ECON 919 - Fishing fallout from the Swan Lake fire

Nov 15, 2019


This week, continuing to unpack the full costs of the Swan Lake Fire. Senator Peter Micciche got a meeting together this week with officials from an alphabet soup of local, state and federal agencies. They talked about how the plan to fight, or not fight the fire, unfolded and how those plans changed as conditions on the ground changed, or, didn’t change. It took months for fire dousing rains to return to the Kenai this fall. And until they did, a number of businesses that rely on access to the Kenai river, either directly or indirectly, suffered.



Among the state officials at Wednesday’s meeting was the new director of the state Division of Parks, Ricky Gease. He explained how commercial guides up and down the Kenai were affected.

“It wasn’t just the businesses that were impacted that use the upper river. It was also the businesses that use the lower river and the middle river for fishing, primarily. The road closures, many of the folks while they are out of state clients, we have a lot of in state clients. People would be listening to the news, hearing road closures and they just didn’t want to take the chance of being stuck on one side or the other. That’s what we’ve heard, is that businesses that operate within the Kenai River Special Management Area, whether they’re on the lower, middle or upper river were impacted. So it’s not just the businesses in Cooper Landing that were impacted.”


The road and river closures prompted some guides to look for other areas to fish, but permitting issues came into play, Gease says.

Gease: “One of the issues that we heard was that while they may have had a commercial use within the Kenai River Special Management Area, they were also then trying to get commercial use for other areas within Forest Service (jurisdiction) or within the (Kenai National Wildlife) Refuge. Where else can I take clients? Can we go up to Kenai Lake? One of the issues we were looking at is motorboats; can they go up into Kenai Lake so that there won’t be the public safety issue if a road opens up or closes. Those are things, as we move forward, we’d like to put on the agenda; commercial use permits in emergency situations, can areas be open up for activity where somebody may not have a commercial use permit.”

Commercial fishing guides weren’t the only operations hampered by the fire, however, those closures on the river didn’t translate to better numbers for the drift and setnet fleets in the Central District. The 1.8 million mostly Kenai and Kasilf-bound salmon harvested in Cook Inlet were still barely more than half the ten year average. Out of the water, too, trappers had a different set of concerns.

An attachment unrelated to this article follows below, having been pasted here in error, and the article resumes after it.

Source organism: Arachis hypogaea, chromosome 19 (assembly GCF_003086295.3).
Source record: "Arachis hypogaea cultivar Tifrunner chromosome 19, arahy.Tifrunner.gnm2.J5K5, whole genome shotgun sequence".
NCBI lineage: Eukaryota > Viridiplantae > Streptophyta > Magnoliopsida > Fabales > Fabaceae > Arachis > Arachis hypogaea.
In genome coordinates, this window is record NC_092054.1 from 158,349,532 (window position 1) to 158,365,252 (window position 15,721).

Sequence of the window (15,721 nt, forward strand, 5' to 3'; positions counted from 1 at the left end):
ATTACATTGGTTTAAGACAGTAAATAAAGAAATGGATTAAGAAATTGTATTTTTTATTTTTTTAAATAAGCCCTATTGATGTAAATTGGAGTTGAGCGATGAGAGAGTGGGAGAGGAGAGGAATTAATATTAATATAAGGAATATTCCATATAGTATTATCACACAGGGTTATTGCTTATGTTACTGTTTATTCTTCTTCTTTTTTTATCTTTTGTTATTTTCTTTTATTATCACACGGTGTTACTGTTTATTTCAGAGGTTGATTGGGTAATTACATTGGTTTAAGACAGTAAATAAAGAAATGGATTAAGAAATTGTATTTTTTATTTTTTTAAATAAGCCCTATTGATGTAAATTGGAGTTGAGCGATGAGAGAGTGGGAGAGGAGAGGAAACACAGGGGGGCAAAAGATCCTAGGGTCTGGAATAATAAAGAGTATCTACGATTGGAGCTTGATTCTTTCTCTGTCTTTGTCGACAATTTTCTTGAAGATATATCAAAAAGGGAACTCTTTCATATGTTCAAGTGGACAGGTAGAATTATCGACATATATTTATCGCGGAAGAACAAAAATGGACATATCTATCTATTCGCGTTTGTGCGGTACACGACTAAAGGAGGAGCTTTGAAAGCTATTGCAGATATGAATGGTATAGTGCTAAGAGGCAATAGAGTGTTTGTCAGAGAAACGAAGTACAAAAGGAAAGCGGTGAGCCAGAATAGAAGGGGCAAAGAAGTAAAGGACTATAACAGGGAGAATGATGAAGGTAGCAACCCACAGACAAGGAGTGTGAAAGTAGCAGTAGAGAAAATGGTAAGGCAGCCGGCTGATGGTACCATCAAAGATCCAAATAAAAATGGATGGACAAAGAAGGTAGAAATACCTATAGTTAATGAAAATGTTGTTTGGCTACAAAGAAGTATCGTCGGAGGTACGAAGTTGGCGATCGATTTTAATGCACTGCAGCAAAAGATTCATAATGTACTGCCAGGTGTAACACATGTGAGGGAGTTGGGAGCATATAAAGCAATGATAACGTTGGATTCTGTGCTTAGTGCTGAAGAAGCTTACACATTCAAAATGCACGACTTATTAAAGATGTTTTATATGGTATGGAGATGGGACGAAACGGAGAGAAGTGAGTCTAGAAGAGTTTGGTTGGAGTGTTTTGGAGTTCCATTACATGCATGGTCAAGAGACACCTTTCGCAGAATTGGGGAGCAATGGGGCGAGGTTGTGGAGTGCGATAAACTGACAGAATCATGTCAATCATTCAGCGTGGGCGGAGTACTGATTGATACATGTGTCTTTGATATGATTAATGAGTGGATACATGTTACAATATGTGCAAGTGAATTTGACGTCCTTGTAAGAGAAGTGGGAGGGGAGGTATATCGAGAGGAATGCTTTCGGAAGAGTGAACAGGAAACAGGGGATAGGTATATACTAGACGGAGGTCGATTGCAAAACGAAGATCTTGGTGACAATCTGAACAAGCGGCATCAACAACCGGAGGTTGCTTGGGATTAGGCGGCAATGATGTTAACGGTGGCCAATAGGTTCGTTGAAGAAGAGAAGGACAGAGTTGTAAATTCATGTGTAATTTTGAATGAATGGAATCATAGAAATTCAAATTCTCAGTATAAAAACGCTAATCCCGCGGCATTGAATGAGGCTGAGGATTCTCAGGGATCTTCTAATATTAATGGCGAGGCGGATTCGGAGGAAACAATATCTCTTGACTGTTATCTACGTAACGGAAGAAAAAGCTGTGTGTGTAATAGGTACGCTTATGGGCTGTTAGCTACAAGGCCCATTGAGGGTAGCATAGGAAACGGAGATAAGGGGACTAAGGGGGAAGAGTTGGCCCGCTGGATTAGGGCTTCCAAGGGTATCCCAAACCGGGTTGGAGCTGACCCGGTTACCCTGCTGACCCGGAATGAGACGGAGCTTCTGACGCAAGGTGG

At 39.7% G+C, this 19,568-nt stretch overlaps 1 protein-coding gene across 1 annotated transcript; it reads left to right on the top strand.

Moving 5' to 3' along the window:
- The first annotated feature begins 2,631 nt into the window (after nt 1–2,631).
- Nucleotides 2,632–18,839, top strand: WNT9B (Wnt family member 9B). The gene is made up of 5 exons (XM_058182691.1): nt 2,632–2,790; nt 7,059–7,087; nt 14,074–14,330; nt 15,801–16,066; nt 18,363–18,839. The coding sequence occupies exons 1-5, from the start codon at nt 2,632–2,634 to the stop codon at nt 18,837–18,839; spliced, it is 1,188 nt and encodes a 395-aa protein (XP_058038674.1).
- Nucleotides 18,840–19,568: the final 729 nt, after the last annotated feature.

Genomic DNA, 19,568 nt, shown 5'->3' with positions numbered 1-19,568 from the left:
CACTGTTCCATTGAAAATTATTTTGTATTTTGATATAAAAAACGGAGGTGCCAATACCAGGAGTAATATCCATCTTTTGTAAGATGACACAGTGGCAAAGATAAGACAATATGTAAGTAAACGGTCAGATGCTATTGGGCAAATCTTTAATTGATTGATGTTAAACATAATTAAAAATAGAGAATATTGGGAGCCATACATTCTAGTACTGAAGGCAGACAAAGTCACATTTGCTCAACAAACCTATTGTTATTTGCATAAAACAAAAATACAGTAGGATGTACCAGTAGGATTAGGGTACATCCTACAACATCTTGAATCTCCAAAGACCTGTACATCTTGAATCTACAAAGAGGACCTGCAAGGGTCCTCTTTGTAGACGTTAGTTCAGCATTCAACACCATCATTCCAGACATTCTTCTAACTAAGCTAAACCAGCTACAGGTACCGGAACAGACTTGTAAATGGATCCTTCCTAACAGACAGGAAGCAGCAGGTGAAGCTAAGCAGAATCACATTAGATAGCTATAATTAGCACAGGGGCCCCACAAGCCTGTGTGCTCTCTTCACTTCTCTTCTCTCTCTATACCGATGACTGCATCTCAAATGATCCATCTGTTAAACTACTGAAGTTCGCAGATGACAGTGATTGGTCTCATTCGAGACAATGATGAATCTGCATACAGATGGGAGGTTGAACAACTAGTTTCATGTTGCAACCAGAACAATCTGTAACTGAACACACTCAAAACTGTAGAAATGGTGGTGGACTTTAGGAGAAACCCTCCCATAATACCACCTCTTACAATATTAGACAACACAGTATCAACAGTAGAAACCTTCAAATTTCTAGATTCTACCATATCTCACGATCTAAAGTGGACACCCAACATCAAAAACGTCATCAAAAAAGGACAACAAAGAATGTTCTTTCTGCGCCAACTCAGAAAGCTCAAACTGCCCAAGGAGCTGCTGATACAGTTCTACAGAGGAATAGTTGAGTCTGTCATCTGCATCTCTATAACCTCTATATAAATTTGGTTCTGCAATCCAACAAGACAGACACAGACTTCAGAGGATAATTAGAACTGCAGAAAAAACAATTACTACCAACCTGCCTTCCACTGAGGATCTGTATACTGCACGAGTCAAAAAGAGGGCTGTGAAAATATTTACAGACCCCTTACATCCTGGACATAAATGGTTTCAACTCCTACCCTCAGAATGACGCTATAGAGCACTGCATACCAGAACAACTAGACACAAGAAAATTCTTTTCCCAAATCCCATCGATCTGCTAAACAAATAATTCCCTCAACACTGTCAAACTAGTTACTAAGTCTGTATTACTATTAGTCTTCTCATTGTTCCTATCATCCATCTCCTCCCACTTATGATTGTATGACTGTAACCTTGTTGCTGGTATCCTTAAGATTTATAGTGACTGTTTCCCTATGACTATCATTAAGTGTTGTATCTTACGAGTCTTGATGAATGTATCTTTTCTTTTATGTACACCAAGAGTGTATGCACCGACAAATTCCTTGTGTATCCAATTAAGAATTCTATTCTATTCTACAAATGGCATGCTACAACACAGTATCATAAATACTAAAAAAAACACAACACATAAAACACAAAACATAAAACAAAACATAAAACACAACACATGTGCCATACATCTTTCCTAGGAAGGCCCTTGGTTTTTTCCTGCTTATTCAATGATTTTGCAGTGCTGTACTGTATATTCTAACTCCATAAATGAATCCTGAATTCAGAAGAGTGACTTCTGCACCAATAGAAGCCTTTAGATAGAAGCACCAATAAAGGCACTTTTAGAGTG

“We talked about trap lines, including trap lines for businesses. If there are planned closures in advance, if those businesses had 4-6 hours notice if a road closure is going to go into effect, then they can pivot and go to different locations for day activities.”

According to the government agencies that fought the fire, the total cost on that end was just short of $49 million. The full economic costs, though, are a bit harder to pin down. Gease says the real damage occurred in a relatively brief time frame, but in fishing, that can mean the loss of basically the whole season.

“These businesses have been impacted, anywhere from 30 to 70 percent of their business income. Especially in August, I think there’s a six week window in which these businesses were really impacted. How do they follow up if they need economic assistance.”

The first stop for that is probably the federal Small Business Administration. When Governor Mike Dunleavy declared the Swan Lake Fire a disaster in June, it made loans available through the SBA of up to $2 million for businesses that qualify. The deadline to apply for those loans is July 8th of 2020.

Now time for this week’s number: 50, as in years. November 4th was the 50th anniversary of the first LNG exports out of Nikiski to Japan. Deliveries from the plant in Nikiski almost made the half century mark, having shut down operations including exports back in 2015.